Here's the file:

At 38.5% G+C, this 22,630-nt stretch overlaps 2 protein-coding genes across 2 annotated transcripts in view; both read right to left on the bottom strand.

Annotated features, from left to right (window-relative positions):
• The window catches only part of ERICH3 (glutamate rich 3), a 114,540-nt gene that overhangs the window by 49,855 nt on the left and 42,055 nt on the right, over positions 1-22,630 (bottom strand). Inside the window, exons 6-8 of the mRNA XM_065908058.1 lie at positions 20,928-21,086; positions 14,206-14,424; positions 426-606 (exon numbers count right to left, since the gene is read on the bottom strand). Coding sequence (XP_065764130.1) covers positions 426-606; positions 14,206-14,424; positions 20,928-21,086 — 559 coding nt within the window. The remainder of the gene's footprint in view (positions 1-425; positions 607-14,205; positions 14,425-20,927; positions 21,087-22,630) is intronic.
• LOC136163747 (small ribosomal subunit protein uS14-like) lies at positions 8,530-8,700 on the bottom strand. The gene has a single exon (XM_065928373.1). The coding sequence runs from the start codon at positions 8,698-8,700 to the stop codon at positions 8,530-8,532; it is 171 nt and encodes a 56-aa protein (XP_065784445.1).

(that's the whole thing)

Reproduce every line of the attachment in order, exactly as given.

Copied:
At 38.5% G+C, this 22,630-nt stretch overlaps 2 protein-coding genes across 2 annotated transcripts in view; both read right to left on the bottom strand.

Annotated features, from left to right (window-relative positions):
• The window catches only part of ERICH3 (glutamate rich 3), a 114,540-nt gene that overhangs the window by 49,855 nt on the left and 42,055 nt on the right, over positions 1-22,630 (bottom strand). Inside the window, exons 6-8 of the mRNA XM_065908058.1 lie at positions 20,928-21,086; positions 14,206-14,424; positions 426-606 (exon numbers count right to left, since the gene is read on the bottom strand). Coding sequence (XP_065764130.1) covers positions 426-606; positions 14,206-14,424; positions 20,928-21,086 — 559 coding nt within the window. The remainder of the gene's footprint in view (positions 1-425; positions 607-14,205; positions 14,425-20,927; positions 21,087-22,630) is intronic.
• LOC136163747 (small ribosomal subunit protein uS14-like) lies at positions 8,530-8,700 on the bottom strand. The gene has a single exon (XM_065928373.1). The coding sequence runs from the start codon at positions 8,698-8,700 to the stop codon at positions 8,530-8,532; it is 171 nt and encodes a 56-aa protein (XP_065784445.1).